Calgary Flames v Columbus Blue Jackets

Clint Malarchuk’s emotional journey after two life-threatening moments

1 Comment

When most hockey fans think of former NHL goalie Clint Malarchuk, there’s that indelible (and unsettling) image of him getting his throat slashed by an errant skate. Malarchuk needed 300 stitches to close up a jugular wound that left audience members fainting and gave two people heart attacks on that unshakeable day on March 22, 1989.

Yet the remarkable thing about that horrifying incident was that Malarchuk seemingly bounced right back from that incident. He even managed to joke around about that incident during a radio interview with fellow goalie Gerry Cheevers just a few days later, comparing the moment to slaughtering cattle by saying “I was ready to moo out there.”

Malarchuk barely missed a week of game time as the Buffalo Sabres’ goalie after that incident, making him arguably Exhibit A on why hockey players are tough. At least on the outside, that is.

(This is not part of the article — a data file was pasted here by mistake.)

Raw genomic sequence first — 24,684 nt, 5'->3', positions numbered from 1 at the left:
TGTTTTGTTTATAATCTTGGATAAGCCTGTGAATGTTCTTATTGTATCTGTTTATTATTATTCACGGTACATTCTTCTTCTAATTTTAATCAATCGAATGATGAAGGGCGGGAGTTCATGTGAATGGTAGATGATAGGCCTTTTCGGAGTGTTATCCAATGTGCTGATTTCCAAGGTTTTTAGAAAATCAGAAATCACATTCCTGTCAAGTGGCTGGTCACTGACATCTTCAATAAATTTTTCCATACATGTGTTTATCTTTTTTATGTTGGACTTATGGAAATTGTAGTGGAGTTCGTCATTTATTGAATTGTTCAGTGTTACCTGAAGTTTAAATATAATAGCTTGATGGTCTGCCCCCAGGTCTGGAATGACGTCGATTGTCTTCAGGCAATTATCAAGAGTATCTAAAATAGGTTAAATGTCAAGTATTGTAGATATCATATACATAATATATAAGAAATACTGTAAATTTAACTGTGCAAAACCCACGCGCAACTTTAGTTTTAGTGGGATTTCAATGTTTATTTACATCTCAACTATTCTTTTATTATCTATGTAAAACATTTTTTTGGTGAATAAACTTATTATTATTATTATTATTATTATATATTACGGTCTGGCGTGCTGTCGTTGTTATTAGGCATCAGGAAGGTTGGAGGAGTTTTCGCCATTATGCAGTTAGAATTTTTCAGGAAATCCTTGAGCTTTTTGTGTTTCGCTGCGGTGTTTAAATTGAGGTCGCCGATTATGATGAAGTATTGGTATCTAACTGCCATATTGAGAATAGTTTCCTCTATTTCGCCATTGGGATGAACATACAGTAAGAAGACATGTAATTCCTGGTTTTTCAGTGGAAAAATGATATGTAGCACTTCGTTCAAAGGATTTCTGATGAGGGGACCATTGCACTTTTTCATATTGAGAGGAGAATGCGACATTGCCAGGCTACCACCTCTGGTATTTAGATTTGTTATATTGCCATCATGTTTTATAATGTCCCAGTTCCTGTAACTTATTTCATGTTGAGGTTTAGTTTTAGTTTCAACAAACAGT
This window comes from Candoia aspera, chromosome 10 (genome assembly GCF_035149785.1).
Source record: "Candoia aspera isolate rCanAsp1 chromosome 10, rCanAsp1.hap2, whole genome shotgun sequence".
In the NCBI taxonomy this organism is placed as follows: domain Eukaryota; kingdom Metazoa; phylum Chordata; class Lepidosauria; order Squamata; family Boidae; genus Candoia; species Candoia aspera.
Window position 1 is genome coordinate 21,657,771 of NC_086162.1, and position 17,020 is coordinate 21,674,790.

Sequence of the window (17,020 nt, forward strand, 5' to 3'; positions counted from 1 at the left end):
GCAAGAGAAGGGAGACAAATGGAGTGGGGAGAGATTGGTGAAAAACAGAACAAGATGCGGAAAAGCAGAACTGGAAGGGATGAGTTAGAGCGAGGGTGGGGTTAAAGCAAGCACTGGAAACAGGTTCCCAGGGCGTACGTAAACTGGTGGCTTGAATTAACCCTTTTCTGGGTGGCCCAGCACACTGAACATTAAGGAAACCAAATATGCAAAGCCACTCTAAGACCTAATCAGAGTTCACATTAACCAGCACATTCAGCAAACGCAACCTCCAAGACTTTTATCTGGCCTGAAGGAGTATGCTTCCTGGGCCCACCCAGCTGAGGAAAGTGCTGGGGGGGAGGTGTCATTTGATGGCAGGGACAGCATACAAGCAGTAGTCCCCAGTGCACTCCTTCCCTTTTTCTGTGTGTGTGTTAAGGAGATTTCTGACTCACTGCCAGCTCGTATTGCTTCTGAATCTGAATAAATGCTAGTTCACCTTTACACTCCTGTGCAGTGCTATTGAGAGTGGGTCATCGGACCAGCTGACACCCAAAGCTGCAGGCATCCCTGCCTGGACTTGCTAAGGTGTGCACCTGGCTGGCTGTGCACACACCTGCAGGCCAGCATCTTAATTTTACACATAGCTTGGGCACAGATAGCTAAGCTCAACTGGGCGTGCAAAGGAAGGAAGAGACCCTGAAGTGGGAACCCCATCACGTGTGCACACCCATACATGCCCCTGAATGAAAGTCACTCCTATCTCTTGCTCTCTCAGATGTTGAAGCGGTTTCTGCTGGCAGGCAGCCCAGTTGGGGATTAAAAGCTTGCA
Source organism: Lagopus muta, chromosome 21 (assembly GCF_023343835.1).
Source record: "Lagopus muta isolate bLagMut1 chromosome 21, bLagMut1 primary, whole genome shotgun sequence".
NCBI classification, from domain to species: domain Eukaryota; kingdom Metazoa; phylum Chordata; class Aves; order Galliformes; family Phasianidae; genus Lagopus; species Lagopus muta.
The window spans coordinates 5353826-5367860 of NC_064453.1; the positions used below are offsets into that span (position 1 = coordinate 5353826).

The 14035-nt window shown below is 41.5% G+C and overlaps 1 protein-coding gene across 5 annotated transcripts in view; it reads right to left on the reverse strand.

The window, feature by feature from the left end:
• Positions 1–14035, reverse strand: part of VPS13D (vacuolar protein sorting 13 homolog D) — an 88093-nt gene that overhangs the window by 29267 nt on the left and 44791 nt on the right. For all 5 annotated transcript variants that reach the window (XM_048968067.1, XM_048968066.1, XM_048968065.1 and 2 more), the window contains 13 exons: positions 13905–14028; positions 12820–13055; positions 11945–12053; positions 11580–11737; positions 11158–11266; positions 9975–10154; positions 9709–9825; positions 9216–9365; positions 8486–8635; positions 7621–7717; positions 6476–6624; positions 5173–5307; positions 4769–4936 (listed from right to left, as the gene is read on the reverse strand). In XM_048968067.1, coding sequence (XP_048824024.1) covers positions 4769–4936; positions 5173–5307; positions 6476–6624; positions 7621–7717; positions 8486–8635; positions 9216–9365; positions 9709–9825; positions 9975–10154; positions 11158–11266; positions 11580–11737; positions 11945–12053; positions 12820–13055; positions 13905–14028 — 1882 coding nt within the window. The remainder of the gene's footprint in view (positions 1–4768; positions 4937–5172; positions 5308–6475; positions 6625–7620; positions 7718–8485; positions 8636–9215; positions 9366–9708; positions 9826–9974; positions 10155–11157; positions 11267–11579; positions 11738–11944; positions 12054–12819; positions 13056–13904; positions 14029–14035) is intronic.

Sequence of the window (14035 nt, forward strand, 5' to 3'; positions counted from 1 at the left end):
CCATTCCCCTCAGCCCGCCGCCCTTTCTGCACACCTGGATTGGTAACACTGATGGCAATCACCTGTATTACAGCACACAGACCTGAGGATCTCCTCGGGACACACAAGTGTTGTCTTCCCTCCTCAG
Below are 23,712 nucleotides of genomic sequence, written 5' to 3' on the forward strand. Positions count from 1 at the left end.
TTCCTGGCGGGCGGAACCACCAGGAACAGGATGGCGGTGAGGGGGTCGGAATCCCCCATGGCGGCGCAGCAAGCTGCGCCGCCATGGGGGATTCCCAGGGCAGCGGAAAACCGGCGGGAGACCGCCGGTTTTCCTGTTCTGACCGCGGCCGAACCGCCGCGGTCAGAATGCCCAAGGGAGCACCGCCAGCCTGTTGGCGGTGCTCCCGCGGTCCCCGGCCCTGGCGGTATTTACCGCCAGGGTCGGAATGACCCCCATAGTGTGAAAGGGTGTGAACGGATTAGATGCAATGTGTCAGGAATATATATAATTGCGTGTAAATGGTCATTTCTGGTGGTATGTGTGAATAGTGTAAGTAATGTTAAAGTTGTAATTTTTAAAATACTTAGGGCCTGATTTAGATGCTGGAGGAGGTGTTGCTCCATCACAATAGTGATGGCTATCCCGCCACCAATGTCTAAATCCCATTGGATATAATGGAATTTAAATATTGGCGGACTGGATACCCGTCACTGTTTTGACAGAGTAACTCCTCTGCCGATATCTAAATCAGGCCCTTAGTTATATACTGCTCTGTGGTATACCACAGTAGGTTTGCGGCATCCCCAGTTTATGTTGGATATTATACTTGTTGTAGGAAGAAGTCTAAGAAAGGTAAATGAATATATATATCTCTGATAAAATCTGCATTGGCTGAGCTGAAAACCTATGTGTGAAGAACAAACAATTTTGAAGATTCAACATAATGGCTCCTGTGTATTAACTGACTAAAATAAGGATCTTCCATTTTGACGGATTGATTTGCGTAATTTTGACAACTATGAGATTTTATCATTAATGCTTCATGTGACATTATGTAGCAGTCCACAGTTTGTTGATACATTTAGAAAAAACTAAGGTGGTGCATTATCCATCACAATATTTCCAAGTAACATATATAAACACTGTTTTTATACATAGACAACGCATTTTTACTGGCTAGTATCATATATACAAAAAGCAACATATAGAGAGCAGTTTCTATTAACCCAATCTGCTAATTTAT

“Coming back as quick as I did, I became a cult hero,” Malarchuk, sipping coffee, dipping chew, says the other day. “It was like, ‘Holy crap, this guy had his head cut off almost, and he’s back playing.’ I became a pretty good celebrity in that town. I basked in that, basked in my courage, basked in my cowboy mentality. I thought everybody back home, my cowboy buddies, would all be pretty proud of me.

“I never thought about trauma or anything like that. Never ever.”

Never thinking about the trauma – or at least truly addressing it – might have had an impact on what was the other darkest moment in Malarchuk’s life. That second moment didn’t take place because of someone else’s imperfectly placed skate; instead it was the result of Malarchuk’s own actions on October 7, 2008. During what was labeled a “hunting mishap,” Malarchuk put a gun to his head and pulled the trigger while his wife was watching.